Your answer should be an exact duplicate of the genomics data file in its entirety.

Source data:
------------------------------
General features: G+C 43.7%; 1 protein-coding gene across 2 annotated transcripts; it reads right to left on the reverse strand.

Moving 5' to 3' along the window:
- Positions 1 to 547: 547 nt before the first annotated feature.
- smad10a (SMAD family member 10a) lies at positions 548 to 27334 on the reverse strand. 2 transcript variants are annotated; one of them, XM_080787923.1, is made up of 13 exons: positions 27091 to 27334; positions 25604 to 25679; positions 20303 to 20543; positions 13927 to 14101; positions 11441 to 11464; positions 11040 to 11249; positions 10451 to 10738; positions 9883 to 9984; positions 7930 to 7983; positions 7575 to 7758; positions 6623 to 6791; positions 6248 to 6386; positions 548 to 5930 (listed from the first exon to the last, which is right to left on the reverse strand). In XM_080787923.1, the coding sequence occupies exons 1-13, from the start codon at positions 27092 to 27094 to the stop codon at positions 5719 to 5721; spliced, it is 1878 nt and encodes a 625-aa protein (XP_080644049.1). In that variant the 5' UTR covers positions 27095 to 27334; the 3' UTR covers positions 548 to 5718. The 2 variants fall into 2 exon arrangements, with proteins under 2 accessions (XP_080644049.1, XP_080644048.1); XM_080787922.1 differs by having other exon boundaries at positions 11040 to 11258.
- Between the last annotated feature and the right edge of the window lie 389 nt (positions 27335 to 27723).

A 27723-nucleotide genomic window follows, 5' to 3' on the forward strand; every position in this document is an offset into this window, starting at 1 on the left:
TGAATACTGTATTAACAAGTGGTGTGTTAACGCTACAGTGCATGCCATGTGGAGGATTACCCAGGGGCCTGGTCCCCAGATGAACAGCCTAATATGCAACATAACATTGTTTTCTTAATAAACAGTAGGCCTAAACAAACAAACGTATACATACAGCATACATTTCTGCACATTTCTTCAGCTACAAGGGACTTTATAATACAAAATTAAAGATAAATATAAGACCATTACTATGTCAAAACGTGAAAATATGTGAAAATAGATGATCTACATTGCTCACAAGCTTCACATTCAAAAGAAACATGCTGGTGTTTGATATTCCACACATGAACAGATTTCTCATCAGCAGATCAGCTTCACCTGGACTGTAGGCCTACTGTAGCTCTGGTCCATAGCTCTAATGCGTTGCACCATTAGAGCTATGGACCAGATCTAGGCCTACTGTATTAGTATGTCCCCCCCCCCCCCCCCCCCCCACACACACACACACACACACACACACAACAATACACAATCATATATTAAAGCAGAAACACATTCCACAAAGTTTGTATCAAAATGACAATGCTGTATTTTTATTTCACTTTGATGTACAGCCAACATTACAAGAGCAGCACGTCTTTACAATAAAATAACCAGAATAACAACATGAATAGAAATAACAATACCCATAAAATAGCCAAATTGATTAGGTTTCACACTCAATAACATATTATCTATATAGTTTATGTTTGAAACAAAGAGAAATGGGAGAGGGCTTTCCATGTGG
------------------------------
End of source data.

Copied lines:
General features: G+C 43.7%; 1 protein-coding gene across 2 annotated transcripts; it reads right to left on the reverse strand.

Moving 5' to 3' along the window:
- Positions 1 to 547: 547 nt before the first annotated feature.
- smad10a (SMAD family member 10a) lies at positions 548 to 27334 on the reverse strand. 2 transcript variants are annotated; one of them, XM_080787923.1, is made up of 13 exons: positions 27091 to 27334; positions 25604 to 25679; positions 20303 to 20543; positions 13927 to 14101; positions 11441 to 11464; positions 11040 to 11249; positions 10451 to 10738; positions 9883 to 9984; positions 7930 to 7983; positions 7575 to 7758; positions 6623 to 6791; positions 6248 to 6386; positions 548 to 5930 (listed from the first exon to the last, which is right to left on the reverse strand). In XM_080787923.1, the coding sequence occupies exons 1-13, from the start codon at positions 27092 to 27094 to the stop codon at positions 5719 to 5721; spliced, it is 1878 nt and encodes a 625-aa protein (XP_080644049.1). In that variant the 5' UTR covers positions 27095 to 27334; the 3' UTR covers positions 548 to 5718. The 2 variants fall into 2 exon arrangements, with proteins under 2 accessions (XP_080644049.1, XP_080644048.1); XM_080787922.1 differs by having other exon boundaries at positions 11040 to 11258.
- Between the last annotated feature and the right edge of the window lie 389 nt (positions 27335 to 27723).

A 27723-nucleotide genomic window follows, 5' to 3' on the forward strand; every position in this document is an offset into this window, starting at 1 on the left:
TGAATACTGTATTAACAAGTGGTGTGTTAACGCTACAGTGCATGCCATGTGGAGGATTACCCAGGGGCCTGGTCCCCAGATGAACAGCCTAATATGCAACATAACATTGTTTTCTTAATAAACAGTAGGCCTAAACAAACAAACGTATACATACAGCATACATTTCTGCACATTTCTTCAGCTACAAGGGACTTTATAATACAAAATTAAAGATAAATATAAGACCATTACTATGTCAAAACGTGAAAATATGTGAAAATAGATGATCTACATTGCTCACAAGCTTCACATTCAAAAGAAACATGCTGGTGTTTGATATTCCACACATGAACAGATTTCTCATCAGCAGATCAGCTTCACCTGGACTGTAGGCCTACTGTAGCTCTGGTCCATAGCTCTAATGCGTTGCACCATTAGAGCTATGGACCAGATCTAGGCCTACTGTATTAGTATGTCCCCCCCCCCCCCCCCCCCCCACACACACACACACACACACACACACAACAATACACAATCATATATTAAAGCAGAAACACATTCCACAAAGTTTGTATCAAAATGACAATGCTGTATTTTTATTTCACTTTGATGTACAGCCAACATTACAAGAGCAGCACGTCTTTACAATAAAATAACCAGAATAACAACATGAATAGAAATAACAATACCCATAAAATAGCCAAATTGATTAGGTTTCACACTCAATAACATATTATCTATATAGTTTATGTTTGAAACAAAGAGAAATGGGAGAGGGCTTTCCATGTGG